Furthermore, DHCS provides limited and unclear information to the families of children in Medi-Cal about the services they can and should receive. To ensure that all eligible children and their families know how to access and use these services, federal law requires DHCS to inform the children and their families both verbally and in writing about services and benefits specific to preventive health care. This includes notice of the screening and diagnostic services available under the EPSDT program, that these services are free of charge to eligible individuals, and that transportation and scheduling assistance are also available. Further, federal law requires DHCS to provide EPSDT screenings upon request and without prior authorization. However, the written materials DHCS provides to Medi-Cal beneficiaries include confusing, inaccurate, or incomplete information about these services. Of particular concern is the fact that DHCS’ beneficiary handbook does not discuss the benefits of preventive health care and does not make it clear that these services are free to eligible individuals and are available upon request. The handbook also fails to explain the comprehensive nature of the EPSDT benefits, does not communicate that children in Medi-Cal qualify for additional care such as vision and dental services, and does not include check-ups or immunizations in describing available preventive services. In July 2018, DHCS provided us a draft version of an updated beneficiary handbook; however, it did not address the issues we identified and, as of February 2019, has not been finalized.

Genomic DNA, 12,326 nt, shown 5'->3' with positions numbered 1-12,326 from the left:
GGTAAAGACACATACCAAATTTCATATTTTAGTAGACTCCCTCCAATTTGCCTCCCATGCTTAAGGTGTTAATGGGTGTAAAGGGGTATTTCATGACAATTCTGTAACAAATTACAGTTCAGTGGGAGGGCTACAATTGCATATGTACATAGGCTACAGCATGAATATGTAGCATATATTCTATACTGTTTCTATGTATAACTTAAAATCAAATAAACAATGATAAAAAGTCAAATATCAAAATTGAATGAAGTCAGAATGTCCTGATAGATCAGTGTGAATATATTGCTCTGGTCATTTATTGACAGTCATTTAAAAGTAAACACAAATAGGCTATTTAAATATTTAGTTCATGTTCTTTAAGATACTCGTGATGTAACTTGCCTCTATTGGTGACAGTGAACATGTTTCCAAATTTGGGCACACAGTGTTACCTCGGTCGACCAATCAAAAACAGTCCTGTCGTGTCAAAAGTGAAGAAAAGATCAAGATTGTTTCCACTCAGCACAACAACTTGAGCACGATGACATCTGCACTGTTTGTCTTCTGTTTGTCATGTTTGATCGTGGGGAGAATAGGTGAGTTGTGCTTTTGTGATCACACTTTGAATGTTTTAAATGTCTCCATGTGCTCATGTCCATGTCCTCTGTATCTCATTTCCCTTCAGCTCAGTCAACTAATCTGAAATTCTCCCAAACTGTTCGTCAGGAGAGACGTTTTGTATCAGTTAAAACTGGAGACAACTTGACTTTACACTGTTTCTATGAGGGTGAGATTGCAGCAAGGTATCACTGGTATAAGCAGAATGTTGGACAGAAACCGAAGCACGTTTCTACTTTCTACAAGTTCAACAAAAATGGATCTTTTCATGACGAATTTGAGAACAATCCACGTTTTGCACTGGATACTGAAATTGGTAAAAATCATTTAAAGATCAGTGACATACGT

DHCS contends that plans are responsible for informing their beneficiaries of the preventive services available to them but does little to hold plans accountable for sufficiently informing their members. Our review of the three plans indicated that plans need to improve their communication with members. For example, nearly half of Alameda Alliance’s members stated in a 2016 survey that the plan did not provide them with adequate information about taking care of children’s health concerns, and one-third said the plan did not provide them with adequate information about vaccines and child development. Additionally, only 29 percent of its members stated that it was very easy to understand the letters and information the plan sent them. Yet the staff we spoke to at the three plans indicated that it would be up to providers to distribute this type of health information to parents.